That’s exactly what is happening in Kansas with an effort to amend the state constitution in a number of ways.  Specifically, SCR (Senate Concurrent Resolution) 1621, 1622, 1617, and 1609 seek to make the selection of Supreme Court Justices a partisan affair and to reduce the power of the executive branch and confer that power to the legislative branch. 1617 and 1609  aim to strip the executive branch of constitutional authority for certain actions while conferring that power to the legislature. 

Of great concern to all those interested in non-partisan fairness, SCR 1621 and 1622 seek to change the way supreme court justices are selected away from a merit-based, non-partisan system, to one where partisanship rules and justices are assured to render decisions based upon party affiliations.  Imagine justices who seek office under a system of million-dollar ad campaigns and partisan mud-slinging rather than what we currently enjoy where justices are nominated and confirmed after a bi-partisan legislative process.

Read a special opinion editorial from a former KNEA Director of Government Relations here.

We hope all KNEA members along with parents and families whose children attend public schools will remember that it was the non-partisan supreme court who- after nearly a decade lost to Governor Brownback’s failed experiment- ruled that students were not receiving adequate and equitable school funding.  We also recall that it was this same court that ruled against KNEA as we argued that middle-of-the-night logrolling of policy into a funding bill resulted in the loss of statutory due process protection for K-12 teachers. A non-partisan, co-equal judiciary is a vital part of our democracy

A non-partisan judiciary is vital for Kansans to ensure that checks and balances are in place.  Partisan Supreme Court Justices only ensure that a single ideology will monopolize Kansas policies.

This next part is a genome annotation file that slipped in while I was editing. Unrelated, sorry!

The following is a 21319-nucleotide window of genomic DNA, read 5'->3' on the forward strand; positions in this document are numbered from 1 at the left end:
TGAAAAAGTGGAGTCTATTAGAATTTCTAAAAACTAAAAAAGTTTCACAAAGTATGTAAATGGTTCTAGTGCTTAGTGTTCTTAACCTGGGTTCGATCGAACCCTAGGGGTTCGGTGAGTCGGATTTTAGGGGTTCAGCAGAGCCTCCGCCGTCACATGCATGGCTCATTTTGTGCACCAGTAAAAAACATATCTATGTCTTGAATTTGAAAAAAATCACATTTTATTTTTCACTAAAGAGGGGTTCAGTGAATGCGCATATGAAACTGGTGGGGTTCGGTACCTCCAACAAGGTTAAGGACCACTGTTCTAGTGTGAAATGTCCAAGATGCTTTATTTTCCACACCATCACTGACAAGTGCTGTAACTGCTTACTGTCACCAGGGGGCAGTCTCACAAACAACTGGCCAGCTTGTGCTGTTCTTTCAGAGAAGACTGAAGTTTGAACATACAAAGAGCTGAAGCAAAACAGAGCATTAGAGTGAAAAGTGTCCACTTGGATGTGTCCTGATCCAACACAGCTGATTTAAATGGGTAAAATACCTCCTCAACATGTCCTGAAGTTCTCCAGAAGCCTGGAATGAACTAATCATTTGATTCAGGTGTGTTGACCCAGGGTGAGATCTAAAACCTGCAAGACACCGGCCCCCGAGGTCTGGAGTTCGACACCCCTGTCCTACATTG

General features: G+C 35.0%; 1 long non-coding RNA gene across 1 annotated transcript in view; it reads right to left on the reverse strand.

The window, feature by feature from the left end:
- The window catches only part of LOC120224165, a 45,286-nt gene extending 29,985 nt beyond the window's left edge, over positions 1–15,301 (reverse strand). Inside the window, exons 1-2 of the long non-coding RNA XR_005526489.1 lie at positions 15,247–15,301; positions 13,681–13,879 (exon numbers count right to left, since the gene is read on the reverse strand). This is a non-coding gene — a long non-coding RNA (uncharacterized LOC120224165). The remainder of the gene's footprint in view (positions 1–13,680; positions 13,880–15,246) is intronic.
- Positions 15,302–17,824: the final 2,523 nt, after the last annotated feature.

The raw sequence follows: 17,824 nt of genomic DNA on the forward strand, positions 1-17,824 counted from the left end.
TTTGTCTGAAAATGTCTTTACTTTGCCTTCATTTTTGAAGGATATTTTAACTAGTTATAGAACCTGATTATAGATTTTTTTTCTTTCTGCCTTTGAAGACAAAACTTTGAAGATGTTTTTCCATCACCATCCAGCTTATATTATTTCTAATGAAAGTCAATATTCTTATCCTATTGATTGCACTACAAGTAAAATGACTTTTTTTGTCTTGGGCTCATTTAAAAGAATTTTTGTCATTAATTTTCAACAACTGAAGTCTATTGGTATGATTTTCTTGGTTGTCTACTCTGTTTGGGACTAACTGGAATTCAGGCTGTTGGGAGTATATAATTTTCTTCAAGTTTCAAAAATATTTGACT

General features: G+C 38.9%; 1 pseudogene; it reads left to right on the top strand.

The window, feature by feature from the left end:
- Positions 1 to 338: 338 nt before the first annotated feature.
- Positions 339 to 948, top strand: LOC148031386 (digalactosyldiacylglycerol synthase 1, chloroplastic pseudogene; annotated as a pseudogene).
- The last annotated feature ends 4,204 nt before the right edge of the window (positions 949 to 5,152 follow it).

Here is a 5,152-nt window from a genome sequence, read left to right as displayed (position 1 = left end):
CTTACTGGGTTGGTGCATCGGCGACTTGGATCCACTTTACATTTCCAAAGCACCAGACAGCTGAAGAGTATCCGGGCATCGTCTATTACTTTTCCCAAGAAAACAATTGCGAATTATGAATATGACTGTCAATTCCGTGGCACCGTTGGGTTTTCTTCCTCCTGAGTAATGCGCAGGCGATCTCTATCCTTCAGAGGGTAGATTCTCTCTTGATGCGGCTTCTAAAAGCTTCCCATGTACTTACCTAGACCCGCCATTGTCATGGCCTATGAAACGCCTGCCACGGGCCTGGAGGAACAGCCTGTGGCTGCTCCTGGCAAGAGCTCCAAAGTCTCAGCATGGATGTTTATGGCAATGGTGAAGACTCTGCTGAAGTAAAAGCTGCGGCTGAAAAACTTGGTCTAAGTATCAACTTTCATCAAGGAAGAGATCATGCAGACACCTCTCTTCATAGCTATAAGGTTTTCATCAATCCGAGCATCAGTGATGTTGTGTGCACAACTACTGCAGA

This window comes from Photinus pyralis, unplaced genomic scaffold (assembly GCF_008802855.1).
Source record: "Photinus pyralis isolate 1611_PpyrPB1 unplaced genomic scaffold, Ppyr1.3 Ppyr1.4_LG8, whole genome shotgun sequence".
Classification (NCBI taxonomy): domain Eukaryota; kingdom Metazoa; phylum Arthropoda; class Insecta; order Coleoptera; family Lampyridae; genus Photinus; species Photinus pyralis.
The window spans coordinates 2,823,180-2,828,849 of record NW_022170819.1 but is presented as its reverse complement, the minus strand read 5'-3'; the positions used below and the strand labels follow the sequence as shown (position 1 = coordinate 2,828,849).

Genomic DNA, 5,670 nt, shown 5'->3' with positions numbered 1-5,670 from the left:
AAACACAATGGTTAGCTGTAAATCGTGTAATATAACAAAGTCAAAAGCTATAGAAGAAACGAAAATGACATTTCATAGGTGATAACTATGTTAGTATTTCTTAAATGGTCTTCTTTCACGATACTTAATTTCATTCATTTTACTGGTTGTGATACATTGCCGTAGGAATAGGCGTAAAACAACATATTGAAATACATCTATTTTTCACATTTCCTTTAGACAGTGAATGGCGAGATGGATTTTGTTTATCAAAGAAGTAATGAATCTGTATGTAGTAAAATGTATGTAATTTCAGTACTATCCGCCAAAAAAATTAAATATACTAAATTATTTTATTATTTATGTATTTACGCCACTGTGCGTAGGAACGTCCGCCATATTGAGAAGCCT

Looking Ahead

*Please note: there are many bills up for hearings, debate, and votes from week to week. This is just a sampling of some we are following.  Bills can change and often do, and sometimes  KNEA’s position may change as well.


This bill seeks to bar transgender athletes from participating in certain athletic activities. This discriminatory bill seeks to further marginalize a specific group of students. KHSAA (Kansas High School Activities Association) already has policies that address the issue. A hearing is set for today, March 7, 2022.  We will report further on this bill in the next edition of Under the Dome. 


This is a monster bill that dares school districts (cities, counties, and other local entities) to enact any policies that ensure the safety and well-being of students and citizens. In doing so, it forces these locally elected bodies to choose between health and safety or the threat of never-ending, costly litigation. Further, it effectively eliminates the requirement for any school vaccines and adds a requirement that districts must first receive proof of infection for any unvaccinated students who may be infected and are exhibiting symptoms of virtually any transmissible illness prior to being prohibited from attending in-person classes.  In other words, everyone else must first be put at risk. Hearing planned for March 7, 2022.

SB 455- KNEA Opposes

Allows K-12 students to attend any school district regardless of boundaries.